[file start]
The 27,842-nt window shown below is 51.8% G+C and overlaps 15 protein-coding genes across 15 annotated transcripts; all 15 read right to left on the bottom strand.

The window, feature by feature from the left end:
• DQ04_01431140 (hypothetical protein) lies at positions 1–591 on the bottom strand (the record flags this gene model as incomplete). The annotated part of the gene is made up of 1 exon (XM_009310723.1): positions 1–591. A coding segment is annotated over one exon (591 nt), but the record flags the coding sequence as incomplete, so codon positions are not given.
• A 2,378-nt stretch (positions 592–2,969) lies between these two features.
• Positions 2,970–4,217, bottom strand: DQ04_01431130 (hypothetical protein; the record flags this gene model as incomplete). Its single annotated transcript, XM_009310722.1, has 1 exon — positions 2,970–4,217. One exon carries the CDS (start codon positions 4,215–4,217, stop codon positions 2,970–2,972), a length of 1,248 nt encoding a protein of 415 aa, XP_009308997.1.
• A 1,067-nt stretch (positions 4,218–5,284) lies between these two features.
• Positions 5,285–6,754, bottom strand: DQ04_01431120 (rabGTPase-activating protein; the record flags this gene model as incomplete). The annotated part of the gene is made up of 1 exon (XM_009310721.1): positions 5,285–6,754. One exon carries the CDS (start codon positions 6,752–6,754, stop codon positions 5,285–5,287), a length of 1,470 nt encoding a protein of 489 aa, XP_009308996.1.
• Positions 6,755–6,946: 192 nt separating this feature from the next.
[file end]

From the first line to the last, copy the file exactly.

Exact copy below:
The 27,842-nt window shown below is 51.8% G+C and overlaps 15 protein-coding genes across 15 annotated transcripts; all 15 read right to left on the bottom strand.

The window, feature by feature from the left end:
• DQ04_01431140 (hypothetical protein) lies at positions 1–591 on the bottom strand (the record flags this gene model as incomplete). The annotated part of the gene is made up of 1 exon (XM_009310723.1): positions 1–591. A coding segment is annotated over one exon (591 nt), but the record flags the coding sequence as incomplete, so codon positions are not given.
• A 2,378-nt stretch (positions 592–2,969) lies between these two features.
• Positions 2,970–4,217, bottom strand: DQ04_01431130 (hypothetical protein; the record flags this gene model as incomplete). Its single annotated transcript, XM_009310722.1, has 1 exon — positions 2,970–4,217. One exon carries the CDS (start codon positions 4,215–4,217, stop codon positions 2,970–2,972), a length of 1,248 nt encoding a protein of 415 aa, XP_009308997.1.
• A 1,067-nt stretch (positions 4,218–5,284) lies between these two features.
• Positions 5,285–6,754, bottom strand: DQ04_01431120 (rabGTPase-activating protein; the record flags this gene model as incomplete). The annotated part of the gene is made up of 1 exon (XM_009310721.1): positions 5,285–6,754. One exon carries the CDS (start codon positions 6,752–6,754, stop codon positions 5,285–5,287), a length of 1,470 nt encoding a protein of 489 aa, XP_009308996.1.
• Positions 6,755–6,946: 192 nt separating this feature from the next.